Rowing had continued at both universities during the war years and in 1946 several of the available oarsmen had rowed in the war time races. 1946, then, saw resumption of the old rivalry. Cambridge with a weight advantage were favourites but failed to live up to their billing, allowing Oxford to lead from the start to record a three length victory.
The following year, with a similar weight advantage, Cambridge didn’t make the same mistake, winning by ten lengths. In a sluggish river the winners recorded one of the slowest ever winning times of 23 minutes 1 second. Despite the slow time this was the start of a five year winning streak by the light blues, a streak that saw them lower the course record to 17 minutes 50 seconds in 1948.
The audience for the first fully televised race in 1949 were in for a treat, though not many households actually had a TV set. Oxford stroked by Christopher Davidge looked strong but Cambridge with three Olympians on board had a good engine room. Oxford on Middlesex led by over a length at Hammersmith. Cambridge crept back along their Surrey bend but didn’t look to have done enough. The Cambridge stroke, David Jennens pushed at Barnes bridge to bring the crews level and with both crews sprinting to the line won by a quarter of a length. This was the first time a crew on the Surrey station had come from behind at Barnes bridge to win.
Davidge lost again in 1950, and to Jennens once more in 1951 when a howling gale waterlogged Oxford on the Surrey station within a minute of the start. The umpire, the Bishop of Willsden, declared a ‘no race’ and the re-row, on the following Monday, was won easily by Cambridge. The winning Cambridge crew then accepted an invitation to the United States where they beat both Yale and Harvard to win the Revere Bowl.
Finally in 1952, racing in a blizzard with strong winds and blinding snow Davidge put in a superb performance at stroke, coming from behind to be level at Barnes bridge, going on to win by a canvas.
Cambridge then went on another winning streak, interrupted by Oxford in the hundredth race in 1954, but lasting until 1958. During the 1955 race JG Mcleod of Oxford blacked out and Cambridge went on to win by 16 lengths.
Oxford experienced a mini mutiny in 1959 when some of the existing blues tried to oust president Ronnie Howard and coach Jumbo Edwards, however their attempt failed when Cambridge supported the president. Ultimately Oxford went on to win by six lengths. 1960 was another Oxford success and the winning crew, minus their injured president David Rutherford, went on to represent Great Britain at the 1960 Rome Olympics. The majority of this crew then raced again in 1961 but despite being favourites the two Harvard men in the Cambridge boat ensured an unexpected light blue victory.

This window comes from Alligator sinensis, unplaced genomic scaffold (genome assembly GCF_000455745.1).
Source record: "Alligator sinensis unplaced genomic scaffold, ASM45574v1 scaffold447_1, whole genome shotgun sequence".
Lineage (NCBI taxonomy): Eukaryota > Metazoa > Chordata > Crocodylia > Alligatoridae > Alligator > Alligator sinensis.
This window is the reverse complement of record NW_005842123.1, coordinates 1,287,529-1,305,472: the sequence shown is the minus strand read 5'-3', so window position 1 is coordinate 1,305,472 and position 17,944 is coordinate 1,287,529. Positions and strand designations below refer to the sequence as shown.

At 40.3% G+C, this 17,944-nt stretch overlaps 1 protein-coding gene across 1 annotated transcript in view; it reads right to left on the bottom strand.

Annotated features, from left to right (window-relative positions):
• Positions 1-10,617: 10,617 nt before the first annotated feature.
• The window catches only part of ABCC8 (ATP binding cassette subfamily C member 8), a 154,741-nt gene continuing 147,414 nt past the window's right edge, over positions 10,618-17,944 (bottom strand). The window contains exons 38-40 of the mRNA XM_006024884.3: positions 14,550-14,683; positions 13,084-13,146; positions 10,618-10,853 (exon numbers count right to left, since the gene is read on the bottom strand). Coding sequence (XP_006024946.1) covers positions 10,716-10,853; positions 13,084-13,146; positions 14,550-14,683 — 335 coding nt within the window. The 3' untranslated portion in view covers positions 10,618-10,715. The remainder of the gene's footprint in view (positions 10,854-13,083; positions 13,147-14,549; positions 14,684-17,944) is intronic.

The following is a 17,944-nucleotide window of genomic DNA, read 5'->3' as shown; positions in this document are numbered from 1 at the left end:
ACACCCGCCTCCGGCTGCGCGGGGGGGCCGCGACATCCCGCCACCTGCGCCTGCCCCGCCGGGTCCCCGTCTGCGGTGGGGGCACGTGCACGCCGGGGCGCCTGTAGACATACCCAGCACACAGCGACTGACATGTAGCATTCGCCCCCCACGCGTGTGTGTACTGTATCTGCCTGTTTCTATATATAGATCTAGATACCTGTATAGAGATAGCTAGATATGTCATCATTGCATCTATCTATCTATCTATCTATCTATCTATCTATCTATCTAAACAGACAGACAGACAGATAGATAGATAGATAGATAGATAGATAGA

The early 1960’s saw the race see-saw between the two universities despite the introduction of new training methods and an increasing number of American rowers. The most notable aspects of some of these races was the appalling weather, especially in 1963. Oxford then won 3 in a row between 1965 and 1967, this was the first time they had achieved such a feat since 1913. 1967 also saw the introduction for Oxford of a man who went on to shape one of their greatest winning runs, Dan Topolski.
Patrick Delafield, Cambridge president in 1968 went on to fight back, and fight back very effectively, starting a run of six successive, convincing wins for the light blues.
In 1974 Oxford finally won again, with American Olympian David Sawyier as president, while Cambridge had lost some of their blues to academic pressure. Dark blue rejoicing was short lived as the returning blues of Cambridge won a hard fought race by three and three quarter lengths the following year. However the light blues were soon to be on the other side of the fence, with no win to celebrate for the next 11 years.
Over the thirty years from 1946 to 1975 Cambridge won two to one, with 20 successes to Oxford’s 10, making the overall score Oxford 52, Cambridge 68, with one dead-heat.